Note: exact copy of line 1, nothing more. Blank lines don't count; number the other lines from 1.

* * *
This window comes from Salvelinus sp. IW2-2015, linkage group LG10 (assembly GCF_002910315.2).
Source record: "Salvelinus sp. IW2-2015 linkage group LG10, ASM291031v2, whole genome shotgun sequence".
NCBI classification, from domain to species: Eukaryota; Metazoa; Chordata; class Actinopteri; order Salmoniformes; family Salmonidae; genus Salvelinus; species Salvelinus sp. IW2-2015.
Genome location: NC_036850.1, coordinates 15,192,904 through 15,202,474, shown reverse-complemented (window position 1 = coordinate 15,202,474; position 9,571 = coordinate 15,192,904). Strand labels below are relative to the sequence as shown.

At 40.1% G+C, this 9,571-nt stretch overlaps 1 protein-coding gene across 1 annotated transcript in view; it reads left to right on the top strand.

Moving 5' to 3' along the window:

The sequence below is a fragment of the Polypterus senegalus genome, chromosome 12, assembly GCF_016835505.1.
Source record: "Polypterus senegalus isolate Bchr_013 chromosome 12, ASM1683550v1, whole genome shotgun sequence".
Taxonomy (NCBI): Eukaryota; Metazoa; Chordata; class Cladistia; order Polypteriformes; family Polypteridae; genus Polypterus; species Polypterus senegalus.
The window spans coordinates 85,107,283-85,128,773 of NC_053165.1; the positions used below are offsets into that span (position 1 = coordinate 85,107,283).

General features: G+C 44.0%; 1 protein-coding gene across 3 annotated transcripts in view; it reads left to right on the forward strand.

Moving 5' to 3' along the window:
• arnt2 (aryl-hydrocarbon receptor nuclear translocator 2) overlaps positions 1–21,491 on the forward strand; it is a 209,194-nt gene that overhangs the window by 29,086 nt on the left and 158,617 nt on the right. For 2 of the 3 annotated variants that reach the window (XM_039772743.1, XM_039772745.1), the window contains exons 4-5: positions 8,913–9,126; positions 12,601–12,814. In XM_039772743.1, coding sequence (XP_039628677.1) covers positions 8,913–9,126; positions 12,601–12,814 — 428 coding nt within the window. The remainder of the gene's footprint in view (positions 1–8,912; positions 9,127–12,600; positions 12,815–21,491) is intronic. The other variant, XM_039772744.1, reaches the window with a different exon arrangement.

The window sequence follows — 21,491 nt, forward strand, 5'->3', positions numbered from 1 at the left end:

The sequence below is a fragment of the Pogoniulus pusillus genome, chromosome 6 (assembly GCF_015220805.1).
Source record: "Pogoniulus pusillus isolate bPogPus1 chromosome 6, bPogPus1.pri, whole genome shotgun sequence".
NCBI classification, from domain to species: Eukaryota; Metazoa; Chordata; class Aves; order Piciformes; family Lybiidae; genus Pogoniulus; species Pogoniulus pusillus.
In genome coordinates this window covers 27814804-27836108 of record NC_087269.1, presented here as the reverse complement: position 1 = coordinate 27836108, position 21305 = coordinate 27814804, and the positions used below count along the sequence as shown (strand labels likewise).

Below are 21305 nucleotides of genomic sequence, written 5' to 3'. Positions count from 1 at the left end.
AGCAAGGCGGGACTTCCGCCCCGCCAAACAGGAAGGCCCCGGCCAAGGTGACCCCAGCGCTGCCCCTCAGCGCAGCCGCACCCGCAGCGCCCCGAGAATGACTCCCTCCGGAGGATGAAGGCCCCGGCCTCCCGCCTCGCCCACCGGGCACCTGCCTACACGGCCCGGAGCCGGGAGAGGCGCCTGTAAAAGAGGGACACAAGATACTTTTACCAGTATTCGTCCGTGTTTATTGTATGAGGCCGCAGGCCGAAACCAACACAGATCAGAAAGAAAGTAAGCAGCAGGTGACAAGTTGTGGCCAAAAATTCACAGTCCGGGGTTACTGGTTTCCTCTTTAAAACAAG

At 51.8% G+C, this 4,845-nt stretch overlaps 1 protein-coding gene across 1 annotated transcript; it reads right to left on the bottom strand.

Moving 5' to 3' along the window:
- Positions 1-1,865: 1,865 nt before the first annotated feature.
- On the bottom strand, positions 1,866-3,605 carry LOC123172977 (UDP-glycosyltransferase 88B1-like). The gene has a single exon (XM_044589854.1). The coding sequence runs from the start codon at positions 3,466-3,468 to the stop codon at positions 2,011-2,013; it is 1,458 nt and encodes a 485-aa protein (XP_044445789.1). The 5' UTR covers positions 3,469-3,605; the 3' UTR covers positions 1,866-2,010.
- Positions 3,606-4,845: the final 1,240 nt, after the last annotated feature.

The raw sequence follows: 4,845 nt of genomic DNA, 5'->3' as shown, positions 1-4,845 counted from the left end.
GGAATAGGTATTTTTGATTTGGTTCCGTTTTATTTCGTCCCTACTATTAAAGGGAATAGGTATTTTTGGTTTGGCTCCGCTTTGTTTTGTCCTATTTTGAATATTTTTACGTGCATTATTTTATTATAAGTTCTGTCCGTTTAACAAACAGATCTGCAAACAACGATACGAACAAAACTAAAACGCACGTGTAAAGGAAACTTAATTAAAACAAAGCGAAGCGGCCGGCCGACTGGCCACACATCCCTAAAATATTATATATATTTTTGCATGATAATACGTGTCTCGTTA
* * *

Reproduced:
This window comes from Salvelinus sp. IW2-2015, linkage group LG10 (assembly GCF_002910315.2).